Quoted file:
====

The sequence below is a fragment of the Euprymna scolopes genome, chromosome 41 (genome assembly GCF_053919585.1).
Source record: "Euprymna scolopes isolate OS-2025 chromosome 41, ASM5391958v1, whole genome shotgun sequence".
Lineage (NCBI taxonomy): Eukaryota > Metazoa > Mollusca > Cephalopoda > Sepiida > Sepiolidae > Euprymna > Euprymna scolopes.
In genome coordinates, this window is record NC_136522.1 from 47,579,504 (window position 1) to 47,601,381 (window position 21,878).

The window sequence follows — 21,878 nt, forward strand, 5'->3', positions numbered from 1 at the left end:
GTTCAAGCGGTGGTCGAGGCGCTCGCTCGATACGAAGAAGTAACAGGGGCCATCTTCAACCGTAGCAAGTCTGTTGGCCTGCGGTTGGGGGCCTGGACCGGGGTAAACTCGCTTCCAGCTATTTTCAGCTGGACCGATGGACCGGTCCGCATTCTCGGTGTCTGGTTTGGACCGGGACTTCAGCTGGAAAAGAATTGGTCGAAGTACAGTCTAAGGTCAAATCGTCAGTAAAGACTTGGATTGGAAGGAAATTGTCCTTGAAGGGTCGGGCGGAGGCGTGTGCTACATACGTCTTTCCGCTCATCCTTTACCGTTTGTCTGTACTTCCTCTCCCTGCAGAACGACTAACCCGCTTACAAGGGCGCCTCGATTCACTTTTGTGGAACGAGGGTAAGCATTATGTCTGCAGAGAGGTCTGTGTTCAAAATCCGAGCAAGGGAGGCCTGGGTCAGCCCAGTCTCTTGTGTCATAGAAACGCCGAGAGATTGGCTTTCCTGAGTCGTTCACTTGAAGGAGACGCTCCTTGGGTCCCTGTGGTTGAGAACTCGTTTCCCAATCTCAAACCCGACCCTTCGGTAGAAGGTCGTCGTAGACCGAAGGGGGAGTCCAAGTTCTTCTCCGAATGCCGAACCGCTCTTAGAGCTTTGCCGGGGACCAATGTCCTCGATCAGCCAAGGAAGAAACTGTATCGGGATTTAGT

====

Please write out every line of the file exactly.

The sequence below is a fragment of the Euprymna scolopes genome, chromosome 41 (genome assembly GCF_053919585.1).
Source record: "Euprymna scolopes isolate OS-2025 chromosome 41, ASM5391958v1, whole genome shotgun sequence".
Lineage (NCBI taxonomy): Eukaryota > Metazoa > Mollusca > Cephalopoda > Sepiida > Sepiolidae > Euprymna > Euprymna scolopes.
In genome coordinates, this window is record NC_136522.1 from 47,579,504 (window position 1) to 47,601,381 (window position 21,878).

The window sequence follows — 21,878 nt, forward strand, 5'->3', positions numbered from 1 at the left end:
GTTCAAGCGGTGGTCGAGGCGCTCGCTCGATACGAAGAAGTAACAGGGGCCATCTTCAACCGTAGCAAGTCTGTTGGCCTGCGGTTGGGGGCCTGGACCGGGGTAAACTCGCTTCCAGCTATTTTCAGCTGGACCGATGGACCGGTCCGCATTCTCGGTGTCTGGTTTGGACCGGGACTTCAGCTGGAAAAGAATTGGTCGAAGTACAGTCTAAGGTCAAATCGTCAGTAAAGACTTGGATTGGAAGGAAATTGTCCTTGAAGGGTCGGGCGGAGGCGTGTGCTACATACGTCTTTCCGCTCATCCTTTACCGTTTGTCTGTACTTCCTCTCCCTGCAGAACGACTAACCCGCTTACAAGGGCGCCTCGATTCACTTTTGTGGAACGAGGGTAAGCATTATGTCTGCAGAGAGGTCTGTGTTCAAAATCCGAGCAAGGGAGGCCTGGGTCAGCCCAGTCTCTTGTGTCATAGAAACGCCGAGAGATTGGCTTTCCTGAGTCGTTCACTTGAAGGAGACGCTCCTTGGGTCCCTGTGGTTGAGAACTCGTTTCCCAATCTCAAACCCGACCCTTCGGTAGAAGGTCGTCGTAGACCGAAGGGGGAGTCCAAGTTCTTCTCCGAATGCCGAACCGCTCTTAGAGCTTTGCCGGGGACCAATGTCCTCGATCAGCCAAGGAAGAAACTGTATCGGGATTTAGT